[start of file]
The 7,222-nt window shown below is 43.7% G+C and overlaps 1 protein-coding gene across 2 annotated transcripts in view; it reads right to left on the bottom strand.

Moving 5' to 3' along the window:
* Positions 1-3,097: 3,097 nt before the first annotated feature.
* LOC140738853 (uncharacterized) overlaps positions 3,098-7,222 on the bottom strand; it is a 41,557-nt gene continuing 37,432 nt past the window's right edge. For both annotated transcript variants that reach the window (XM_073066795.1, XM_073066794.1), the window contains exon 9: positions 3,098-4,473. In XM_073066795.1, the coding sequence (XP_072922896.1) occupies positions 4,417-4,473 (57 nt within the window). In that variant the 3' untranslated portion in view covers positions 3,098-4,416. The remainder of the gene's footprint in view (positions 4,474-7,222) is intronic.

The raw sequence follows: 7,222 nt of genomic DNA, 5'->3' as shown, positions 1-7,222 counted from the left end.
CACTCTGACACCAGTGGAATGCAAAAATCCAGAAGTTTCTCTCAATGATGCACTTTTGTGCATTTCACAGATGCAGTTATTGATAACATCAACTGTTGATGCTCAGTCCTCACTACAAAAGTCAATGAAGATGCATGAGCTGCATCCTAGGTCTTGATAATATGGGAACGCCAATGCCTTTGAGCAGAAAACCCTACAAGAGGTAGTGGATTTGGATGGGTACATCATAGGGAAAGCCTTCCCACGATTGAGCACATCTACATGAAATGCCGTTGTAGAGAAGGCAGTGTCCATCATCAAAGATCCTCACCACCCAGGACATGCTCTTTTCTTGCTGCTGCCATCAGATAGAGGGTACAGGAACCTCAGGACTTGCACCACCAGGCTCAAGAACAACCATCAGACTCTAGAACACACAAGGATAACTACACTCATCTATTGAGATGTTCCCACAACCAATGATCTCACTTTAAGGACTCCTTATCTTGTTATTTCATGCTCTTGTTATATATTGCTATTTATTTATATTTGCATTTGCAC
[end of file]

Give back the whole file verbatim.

The 7,222-nt window shown below is 43.7% G+C and overlaps 1 protein-coding gene across 2 annotated transcripts in view; it reads right to left on the bottom strand.

Moving 5' to 3' along the window:
* Positions 1-3,097: 3,097 nt before the first annotated feature.
* LOC140738853 (uncharacterized) overlaps positions 3,098-7,222 on the bottom strand; it is a 41,557-nt gene continuing 37,432 nt past the window's right edge. For both annotated transcript variants that reach the window (XM_073066795.1, XM_073066794.1), the window contains exon 9: positions 3,098-4,473. In XM_073066795.1, the coding sequence (XP_072922896.1) occupies positions 4,417-4,473 (57 nt within the window). In that variant the 3' untranslated portion in view covers positions 3,098-4,416. The remainder of the gene's footprint in view (positions 4,474-7,222) is intronic.

The raw sequence follows: 7,222 nt of genomic DNA, 5'->3' as shown, positions 1-7,222 counted from the left end.
CACTCTGACACCAGTGGAATGCAAAAATCCAGAAGTTTCTCTCAATGATGCACTTTTGTGCATTTCACAGATGCAGTTATTGATAACATCAACTGTTGATGCTCAGTCCTCACTACAAAAGTCAATGAAGATGCATGAGCTGCATCCTAGGTCTTGATAATATGGGAACGCCAATGCCTTTGAGCAGAAAACCCTACAAGAGGTAGTGGATTTGGATGGGTACATCATAGGGAAAGCCTTCCCACGATTGAGCACATCTACATGAAATGCCGTTGTAGAGAAGGCAGTGTCCATCATCAAAGATCCTCACCACCCAGGACATGCTCTTTTCTTGCTGCTGCCATCAGATAGAGGGTACAGGAACCTCAGGACTTGCACCACCAGGCTCAAGAACAACCATCAGACTCTAGAACACACAAGGATAACTACACTCATCTATTGAGATGTTCCCACAACCAATGATCTCACTTTAAGGACTCCTTATCTTGTTATTTCATGCTCTTGTTATATATTGCTATTTATTTATATTTGCATTTGCAC